Question 2: I came to Marquette in 1973. Married to Joy Hansen Niemi and we have two grown children: Steven and Allison. I have a BA from MSU and an MA in Public Administration from NMU.  I was the Executive Director MARQ-TRAN for 31 years, now retired; Treasurer, IMQT SmartZone Board; and served on Marquette Downtown Development Authority.  I was elected to two terms on the City Commission, served one year as Mayor Pro-Tem, and one year as Mayor. On the Commission I had the opportunity each year to attend UP Energy Summits providing me a good understanding of the challenges in the electrical utility industry.  I have 41 years experience in local government and public administration, all in the City of Marquette.  We are fortunate to have a city owned electric utility and my experience in public management will be an asset to the Board of Light & Power.

Edward Angeli

  1. Question 1: Public utilities face many tasks in the foreseeable future.  The ongoing demands and the running of a safe, reliable and cost effective power is one of the biggest challenges we face. The Marquette Board of Light and Power has done a great job over the years maintaining this reliability for our community. As government regulations, customer requirements and infrastructure needs change, so must the BLP.  My main challenge will be to get these responsibilities done on time and under budget while maintaining our utilities independence.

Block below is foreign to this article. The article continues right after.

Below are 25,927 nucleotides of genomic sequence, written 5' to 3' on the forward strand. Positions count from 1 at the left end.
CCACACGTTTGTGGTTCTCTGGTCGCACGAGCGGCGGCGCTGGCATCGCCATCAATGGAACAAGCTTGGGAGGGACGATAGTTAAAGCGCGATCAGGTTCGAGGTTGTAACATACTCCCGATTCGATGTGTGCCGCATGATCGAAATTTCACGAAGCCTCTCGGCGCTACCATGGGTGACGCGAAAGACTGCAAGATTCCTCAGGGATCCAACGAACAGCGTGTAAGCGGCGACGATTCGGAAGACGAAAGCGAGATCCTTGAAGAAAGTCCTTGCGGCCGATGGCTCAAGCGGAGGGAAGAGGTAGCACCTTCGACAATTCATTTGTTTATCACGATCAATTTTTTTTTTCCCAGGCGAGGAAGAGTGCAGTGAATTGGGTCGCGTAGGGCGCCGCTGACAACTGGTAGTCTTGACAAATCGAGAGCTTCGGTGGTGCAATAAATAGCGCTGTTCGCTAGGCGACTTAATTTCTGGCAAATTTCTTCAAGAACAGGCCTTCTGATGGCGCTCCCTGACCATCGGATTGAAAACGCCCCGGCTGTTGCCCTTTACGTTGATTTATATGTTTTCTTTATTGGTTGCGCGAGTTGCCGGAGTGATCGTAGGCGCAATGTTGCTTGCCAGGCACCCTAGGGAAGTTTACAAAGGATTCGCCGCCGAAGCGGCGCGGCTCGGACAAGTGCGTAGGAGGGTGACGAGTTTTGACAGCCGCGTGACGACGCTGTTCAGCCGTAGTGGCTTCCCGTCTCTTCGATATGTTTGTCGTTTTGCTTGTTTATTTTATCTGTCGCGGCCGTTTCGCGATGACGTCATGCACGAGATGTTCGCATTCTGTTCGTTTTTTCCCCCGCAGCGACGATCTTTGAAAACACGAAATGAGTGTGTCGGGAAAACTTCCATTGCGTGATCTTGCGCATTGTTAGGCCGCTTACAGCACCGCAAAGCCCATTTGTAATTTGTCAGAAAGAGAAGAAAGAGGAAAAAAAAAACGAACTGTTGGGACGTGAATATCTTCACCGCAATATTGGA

2. Question 2: I have six years experience serving on the Marquette Board of Light and Power, five of which I served as their chairman. After a two term absence of being off the Board as required by our city charter, I look forward to once again serving the rate payers of the BLP. Keeping abreast of our city’s power concerns and developments, I will be have the ability to hit the ground running.

Negaunee City

City Commission (2)

Bill Anderson, Jr.-candidate did not respond

Jim Kantola-candidate did not respond

Gary Sjolund